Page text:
Re: sqite2.8 performance snag when filesize grows more than 70MB on a 256MB ram

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Re: sqite2.8 performance snag when filesize grows more than 70MB on a 256MB ram

Ligesh

 I am running a very simple sql query with only one instance. The query is something like:

 select * from table where parent_name = 'parent' order by name limit 10

 The query takes around .3 seconds when the total number of matches are around 7,000, but just jumps to 11 seconds, at 13,000 matches, and there is some heavy swap activity too at this point, and the whole machine's responsiveness goes down once this query is run.

 The table is indexed with parent_name, so I think it shouldn't even have to load the whole table into the memory. The row size isn't huge too with only around 1KB per row.

 Is this some known problem? Can anyone shed some light on this?

 Thanks in advance.


- Ligesh
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Re: Re: sqite2.8 performance snag when filesize grows more than 70MB on a 256MB ram

Ulrik Sandborg-Petersen
Ligesh,

Ligesh wrote:

> I am running a very simple sql query with only one instance. The query is something like:
>
> select * from table where parent_name = 'parent' order by name limit 10
>  
>

My guess (and it is only a guess) is that, because of the ORDER BY
clause, SQLite is loading all rows into memory, then sorting them
in-memory.

Here's a tip which might actually help you: If your rows are around 1kb
in size, it might be worth increasing the page size to, say, 4096, so as
not to cause spillovers onto other pages.

You don't say what platform you are running on. At least for me, having
a page size of 4096 increases performance on Win32, probably because it
matches the size of the Win32 memory cache page size. You will find the
relevant #define in pager.h. There, it says that increasing the page
size will not really give you a performance edge. This is true on Linux,
not on Windows, I've found. However, increasing the page size beyond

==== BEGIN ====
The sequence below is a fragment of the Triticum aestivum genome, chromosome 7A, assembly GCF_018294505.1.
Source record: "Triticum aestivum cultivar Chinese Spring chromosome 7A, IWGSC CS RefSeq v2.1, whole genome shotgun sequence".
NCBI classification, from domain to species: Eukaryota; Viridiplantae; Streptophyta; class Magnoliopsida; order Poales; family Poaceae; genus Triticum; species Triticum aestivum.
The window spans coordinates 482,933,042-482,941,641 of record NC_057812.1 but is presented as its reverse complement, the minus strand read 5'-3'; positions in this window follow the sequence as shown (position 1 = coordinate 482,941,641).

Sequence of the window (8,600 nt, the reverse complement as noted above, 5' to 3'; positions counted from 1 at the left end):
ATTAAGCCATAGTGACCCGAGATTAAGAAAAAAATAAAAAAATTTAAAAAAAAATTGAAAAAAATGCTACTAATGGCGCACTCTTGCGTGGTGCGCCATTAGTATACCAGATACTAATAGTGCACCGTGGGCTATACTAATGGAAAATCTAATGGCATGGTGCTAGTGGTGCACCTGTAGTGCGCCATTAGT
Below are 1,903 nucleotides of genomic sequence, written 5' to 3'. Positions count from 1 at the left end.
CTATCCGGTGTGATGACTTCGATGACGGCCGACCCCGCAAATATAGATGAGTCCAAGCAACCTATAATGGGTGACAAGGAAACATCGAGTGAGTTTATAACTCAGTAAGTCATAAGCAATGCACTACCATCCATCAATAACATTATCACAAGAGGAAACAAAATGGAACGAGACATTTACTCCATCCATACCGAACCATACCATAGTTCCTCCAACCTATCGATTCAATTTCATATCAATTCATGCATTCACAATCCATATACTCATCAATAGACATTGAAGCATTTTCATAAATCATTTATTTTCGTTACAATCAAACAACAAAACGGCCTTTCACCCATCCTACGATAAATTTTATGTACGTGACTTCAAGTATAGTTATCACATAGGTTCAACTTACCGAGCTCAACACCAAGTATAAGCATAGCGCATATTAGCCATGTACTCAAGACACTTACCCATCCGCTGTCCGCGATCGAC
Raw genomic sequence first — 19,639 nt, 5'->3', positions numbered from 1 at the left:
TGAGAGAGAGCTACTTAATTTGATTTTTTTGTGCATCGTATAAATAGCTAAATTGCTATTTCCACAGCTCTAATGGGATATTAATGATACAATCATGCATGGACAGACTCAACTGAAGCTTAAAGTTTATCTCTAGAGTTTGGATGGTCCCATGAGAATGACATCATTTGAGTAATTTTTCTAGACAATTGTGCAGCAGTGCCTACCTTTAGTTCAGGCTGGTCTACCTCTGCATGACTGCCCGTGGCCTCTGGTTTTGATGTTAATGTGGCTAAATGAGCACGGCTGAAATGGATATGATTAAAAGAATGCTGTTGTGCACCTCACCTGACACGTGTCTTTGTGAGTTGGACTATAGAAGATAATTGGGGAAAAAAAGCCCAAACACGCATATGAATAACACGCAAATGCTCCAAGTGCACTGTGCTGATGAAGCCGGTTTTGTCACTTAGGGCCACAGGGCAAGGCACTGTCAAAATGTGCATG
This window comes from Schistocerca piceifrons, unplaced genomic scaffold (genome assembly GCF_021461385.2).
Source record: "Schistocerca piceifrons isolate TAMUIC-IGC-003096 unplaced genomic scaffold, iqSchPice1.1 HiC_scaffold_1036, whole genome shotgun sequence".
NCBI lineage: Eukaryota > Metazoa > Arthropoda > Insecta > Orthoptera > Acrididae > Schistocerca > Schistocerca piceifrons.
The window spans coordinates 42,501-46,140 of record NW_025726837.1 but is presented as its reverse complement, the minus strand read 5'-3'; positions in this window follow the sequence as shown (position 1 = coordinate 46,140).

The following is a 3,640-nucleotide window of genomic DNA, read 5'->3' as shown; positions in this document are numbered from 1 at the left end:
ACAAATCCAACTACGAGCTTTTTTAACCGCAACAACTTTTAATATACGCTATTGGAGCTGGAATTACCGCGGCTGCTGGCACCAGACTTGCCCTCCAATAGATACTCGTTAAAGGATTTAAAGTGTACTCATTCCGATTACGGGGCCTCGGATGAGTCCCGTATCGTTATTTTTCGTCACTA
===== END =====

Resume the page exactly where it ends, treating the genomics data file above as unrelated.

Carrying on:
4096 does nothing for me in terms of increased performance.

Cheers,

Ulrik P.

--
Ulrik Petersen, Denmark


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Re: Re: sqite2.8 performance snag when filesize grows more than 70MB on a 256MB ram

D. Richard Hipp
In reply to this post by Ligesh
On Sun, 2005-08-21 at 03:21 +0530, Ligesh wrote:

>  I am running a very simple sql query with only one instance. The
> query is something like:
>
>  select * from table where parent_name = 'parent' order by name limit
> 10
>
>  The query takes around .3 seconds when the total number of matches
> are around 7,000, but just jumps to 11 seconds, at 13,000 matches, and
> there is some heavy swap activity too at this point, and the whole
> machine's responsiveness goes down once this query is run.
>
>  The table is indexed with parent_name, so I think it shouldn't even
> have to load the whole table into the memory. The row size isn't huge
> too with only around 1KB per row.
>

In order to implement the ORDER BY clause, SQLite reads the
entire result set into memory and sorts it there.  When your
result set gets very large (13000 rows) and each row uses in
excess of 1KB or memory, this is apparently causing your
machine to thrash.
--
D. Richard Hipp <[hidden email]>

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Re: sqite2.8 performance snag when filesize grows more than 70MB on a 256MB ram

Ligesh
In reply to this post by Ulrik Sandborg-Petersen
On Sun, Aug 21, 2005 at 12:30:25AM +0200, Ulrik Petersen wrote:

> Ligesh,
>
> Ligesh wrote:
>
> >I am running a very simple sql query with only one instance. The query is
> >something like:
> >
> >select * from table where parent_name = 'parent' order by name limit 10
> >
> >
>
> My guess (and it is only a guess) is that, because of the ORDER BY